What of normal women, mothers, married to the local miller, tanner, cobbler, farmer, weren't there any legitimate women, somewhere between Queen and whore back in western history? Is it responsible to re-represent Western history that way, basically making the lives and stories of ordinary women disappear as if they never existed? I suppose that is much of history anyways. In early Medieval writings, there was total gender separation, with men having little contact with women who lived in a world of their own (Phillips 1991). What the majority of women did was not recorded. In later medieval writings there are records of women working alongside fathers and husbands in shoe-making, candle-making, the silk industry, they were members of guilds. Normal women did exist.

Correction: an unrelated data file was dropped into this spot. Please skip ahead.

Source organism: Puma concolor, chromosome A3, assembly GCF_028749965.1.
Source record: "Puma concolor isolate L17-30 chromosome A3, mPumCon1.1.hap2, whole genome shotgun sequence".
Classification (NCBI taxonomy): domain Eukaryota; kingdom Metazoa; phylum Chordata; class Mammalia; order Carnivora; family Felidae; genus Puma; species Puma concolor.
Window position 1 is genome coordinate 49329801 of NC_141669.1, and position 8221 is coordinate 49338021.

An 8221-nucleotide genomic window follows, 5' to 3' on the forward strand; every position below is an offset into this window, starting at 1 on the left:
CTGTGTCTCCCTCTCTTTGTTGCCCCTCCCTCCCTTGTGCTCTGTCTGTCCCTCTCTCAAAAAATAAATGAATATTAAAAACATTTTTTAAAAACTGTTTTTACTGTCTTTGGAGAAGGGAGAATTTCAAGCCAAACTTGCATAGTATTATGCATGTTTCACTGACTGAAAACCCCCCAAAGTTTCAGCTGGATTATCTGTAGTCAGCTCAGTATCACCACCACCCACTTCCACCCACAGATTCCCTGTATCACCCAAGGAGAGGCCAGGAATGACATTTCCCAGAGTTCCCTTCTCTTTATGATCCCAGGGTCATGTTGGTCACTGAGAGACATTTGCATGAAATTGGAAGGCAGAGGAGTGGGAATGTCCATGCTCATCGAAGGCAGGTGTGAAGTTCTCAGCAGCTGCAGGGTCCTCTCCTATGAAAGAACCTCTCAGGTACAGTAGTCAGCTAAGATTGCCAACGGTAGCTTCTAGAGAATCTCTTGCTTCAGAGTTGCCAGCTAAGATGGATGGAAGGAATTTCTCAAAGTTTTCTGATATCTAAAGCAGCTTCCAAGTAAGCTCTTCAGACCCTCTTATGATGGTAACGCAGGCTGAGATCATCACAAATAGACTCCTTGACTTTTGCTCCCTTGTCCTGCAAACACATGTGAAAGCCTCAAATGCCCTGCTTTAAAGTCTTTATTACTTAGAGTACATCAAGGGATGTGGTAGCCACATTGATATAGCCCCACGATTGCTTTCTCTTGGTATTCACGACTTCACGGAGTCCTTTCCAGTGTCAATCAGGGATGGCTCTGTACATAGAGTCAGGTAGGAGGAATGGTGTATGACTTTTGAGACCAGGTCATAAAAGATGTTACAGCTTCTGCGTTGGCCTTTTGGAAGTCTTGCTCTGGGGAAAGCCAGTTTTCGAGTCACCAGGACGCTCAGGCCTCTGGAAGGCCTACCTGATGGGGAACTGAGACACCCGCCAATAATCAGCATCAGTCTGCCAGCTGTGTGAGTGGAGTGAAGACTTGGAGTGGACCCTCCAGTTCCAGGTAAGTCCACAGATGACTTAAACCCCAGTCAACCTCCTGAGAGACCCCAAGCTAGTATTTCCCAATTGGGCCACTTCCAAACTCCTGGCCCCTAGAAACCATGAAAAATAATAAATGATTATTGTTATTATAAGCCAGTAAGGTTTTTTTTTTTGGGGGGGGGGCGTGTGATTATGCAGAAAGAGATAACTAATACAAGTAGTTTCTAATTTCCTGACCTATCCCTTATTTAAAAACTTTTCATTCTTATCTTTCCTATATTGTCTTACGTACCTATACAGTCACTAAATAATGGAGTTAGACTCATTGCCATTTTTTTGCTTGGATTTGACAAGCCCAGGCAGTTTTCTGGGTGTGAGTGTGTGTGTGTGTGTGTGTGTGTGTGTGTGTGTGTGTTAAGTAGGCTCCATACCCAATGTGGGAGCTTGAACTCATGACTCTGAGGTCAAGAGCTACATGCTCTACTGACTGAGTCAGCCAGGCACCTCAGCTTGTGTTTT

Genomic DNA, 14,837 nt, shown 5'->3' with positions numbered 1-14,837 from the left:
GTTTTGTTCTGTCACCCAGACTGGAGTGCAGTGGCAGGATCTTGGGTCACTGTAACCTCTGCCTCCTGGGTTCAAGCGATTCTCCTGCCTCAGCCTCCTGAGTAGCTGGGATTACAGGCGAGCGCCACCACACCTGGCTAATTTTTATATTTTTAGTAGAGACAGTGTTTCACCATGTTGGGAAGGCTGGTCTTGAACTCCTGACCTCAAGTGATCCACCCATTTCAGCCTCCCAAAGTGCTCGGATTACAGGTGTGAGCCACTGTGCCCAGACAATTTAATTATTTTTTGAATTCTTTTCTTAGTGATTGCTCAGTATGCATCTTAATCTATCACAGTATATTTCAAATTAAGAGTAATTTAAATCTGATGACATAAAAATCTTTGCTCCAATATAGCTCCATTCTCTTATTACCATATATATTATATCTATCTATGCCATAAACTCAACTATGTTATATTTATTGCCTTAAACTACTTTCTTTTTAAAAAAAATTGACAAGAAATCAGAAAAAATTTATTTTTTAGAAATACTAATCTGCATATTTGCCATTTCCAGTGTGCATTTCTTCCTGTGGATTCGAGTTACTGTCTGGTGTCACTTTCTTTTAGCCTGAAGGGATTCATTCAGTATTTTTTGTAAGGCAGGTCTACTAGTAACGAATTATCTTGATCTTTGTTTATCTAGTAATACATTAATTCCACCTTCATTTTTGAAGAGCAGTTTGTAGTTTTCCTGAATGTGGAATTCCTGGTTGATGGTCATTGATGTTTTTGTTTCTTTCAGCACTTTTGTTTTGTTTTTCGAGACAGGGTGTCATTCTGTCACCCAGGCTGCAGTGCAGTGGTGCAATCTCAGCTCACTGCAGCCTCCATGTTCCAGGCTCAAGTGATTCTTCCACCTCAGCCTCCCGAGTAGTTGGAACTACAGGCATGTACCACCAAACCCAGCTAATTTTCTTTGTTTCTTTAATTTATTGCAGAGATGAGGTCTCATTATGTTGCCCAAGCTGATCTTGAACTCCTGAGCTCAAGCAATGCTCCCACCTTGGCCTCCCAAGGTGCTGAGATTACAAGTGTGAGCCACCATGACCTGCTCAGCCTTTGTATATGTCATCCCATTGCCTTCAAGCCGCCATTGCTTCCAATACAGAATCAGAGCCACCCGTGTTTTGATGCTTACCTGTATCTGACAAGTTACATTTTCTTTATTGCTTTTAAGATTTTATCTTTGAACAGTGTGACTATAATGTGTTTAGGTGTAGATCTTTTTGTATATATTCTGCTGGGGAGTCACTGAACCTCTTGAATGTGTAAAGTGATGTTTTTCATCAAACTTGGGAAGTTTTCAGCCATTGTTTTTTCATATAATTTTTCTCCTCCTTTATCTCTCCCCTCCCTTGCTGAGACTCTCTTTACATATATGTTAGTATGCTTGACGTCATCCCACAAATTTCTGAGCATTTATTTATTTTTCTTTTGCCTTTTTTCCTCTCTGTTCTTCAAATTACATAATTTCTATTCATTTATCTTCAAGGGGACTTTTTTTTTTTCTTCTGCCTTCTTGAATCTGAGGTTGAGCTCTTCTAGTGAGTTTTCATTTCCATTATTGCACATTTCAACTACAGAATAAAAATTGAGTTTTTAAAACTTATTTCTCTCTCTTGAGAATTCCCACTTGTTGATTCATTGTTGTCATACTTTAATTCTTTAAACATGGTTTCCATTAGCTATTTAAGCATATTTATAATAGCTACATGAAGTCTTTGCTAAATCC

So what is it about this show that everyone is gushing about? For Canadian, feminist author Margaret Atwood, who wrote a recent column in the Observer, the popularity of the show is not from its influence from English history but literature. GoT "Draws its inspiration from so many fictional sources it’s hard to keep track. The Iliad, the Odyssey,Beowulf, ancient Egypt, H Rider Haggard, The Sword in the Stone, the Ring Cycle, Tolkien, The Lion, the Witch and the Wardrobe, the Mabinogion, Harry Potter, The Jungle Book, Ursula K Le Guin, Hans Christian Andersen, Idylls of the King, Conan the Barbarian – himself the stolen-away downmarket twin of Walt Whitman – and The Wind In the Willows." If only there was some Willa Cather, Virginia Woolf, or Christine de Pizan thrown in for good measure.